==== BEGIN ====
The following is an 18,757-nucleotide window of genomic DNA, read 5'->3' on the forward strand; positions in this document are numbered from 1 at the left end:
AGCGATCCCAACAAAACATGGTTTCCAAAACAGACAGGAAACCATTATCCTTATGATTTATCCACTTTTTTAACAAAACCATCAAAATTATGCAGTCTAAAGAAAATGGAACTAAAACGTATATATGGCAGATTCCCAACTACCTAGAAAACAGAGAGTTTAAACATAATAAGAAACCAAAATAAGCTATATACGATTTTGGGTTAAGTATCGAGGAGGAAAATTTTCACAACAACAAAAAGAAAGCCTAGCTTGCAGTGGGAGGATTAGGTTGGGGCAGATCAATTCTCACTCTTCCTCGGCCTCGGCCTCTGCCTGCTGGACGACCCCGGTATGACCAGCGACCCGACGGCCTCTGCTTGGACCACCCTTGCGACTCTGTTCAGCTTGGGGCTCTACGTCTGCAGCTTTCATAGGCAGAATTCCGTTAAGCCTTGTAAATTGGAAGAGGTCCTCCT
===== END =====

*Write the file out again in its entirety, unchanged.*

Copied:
The following is an 18,757-nucleotide window of genomic DNA, read 5'->3' on the forward strand; positions in this document are numbered from 1 at the left end:
AGCGATCCCAACAAAACATGGTTTCCAAAACAGACAGGAAACCATTATCCTTATGATTTATCCACTTTTTTAACAAAACCATCAAAATTATGCAGTCTAAAGAAAATGGAACTAAAACGTATATATGGCAGATTCCCAACTACCTAGAAAACAGAGAGTTTAAACATAATAAGAAACCAAAATAAGCTATATACGATTTTGGGTTAAGTATCGAGGAGGAAAATTTTCACAACAACAAAAAGAAAGCCTAGCTTGCAGTGGGAGGATTAGGTTGGGGCAGATCAATTCTCACTCTTCCTCGGCCTCGGCCTCTGCCTGCTGGACGACCCCGGTATGACCAGCGACCCGACGGCCTCTGCTTGGACCACCCTTGCGACTCTGTTCAGCTTGGGGCTCTACGTCTGCAGCTTTCATAGGCAGAATTCCGTTAAGCCTTGTAAATTGGAAGAGGTCCTCCT